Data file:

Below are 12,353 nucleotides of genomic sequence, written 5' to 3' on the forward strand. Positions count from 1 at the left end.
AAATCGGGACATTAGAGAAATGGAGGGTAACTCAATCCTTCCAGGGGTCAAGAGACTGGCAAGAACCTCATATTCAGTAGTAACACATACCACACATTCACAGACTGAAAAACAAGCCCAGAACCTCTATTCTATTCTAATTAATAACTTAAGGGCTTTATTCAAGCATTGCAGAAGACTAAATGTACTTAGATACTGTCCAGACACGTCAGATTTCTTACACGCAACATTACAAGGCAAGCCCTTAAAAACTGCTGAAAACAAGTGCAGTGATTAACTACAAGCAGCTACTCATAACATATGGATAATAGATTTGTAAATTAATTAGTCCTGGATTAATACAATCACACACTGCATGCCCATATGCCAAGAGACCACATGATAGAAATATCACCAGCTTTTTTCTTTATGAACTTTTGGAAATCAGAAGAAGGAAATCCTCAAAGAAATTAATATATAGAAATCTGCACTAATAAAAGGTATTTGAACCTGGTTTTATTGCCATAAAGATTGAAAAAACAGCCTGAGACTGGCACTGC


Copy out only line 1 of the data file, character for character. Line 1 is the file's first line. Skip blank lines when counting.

Below are 12,353 nucleotides of genomic sequence, written 5' to 3' on the forward strand. Positions count from 1 at the left end.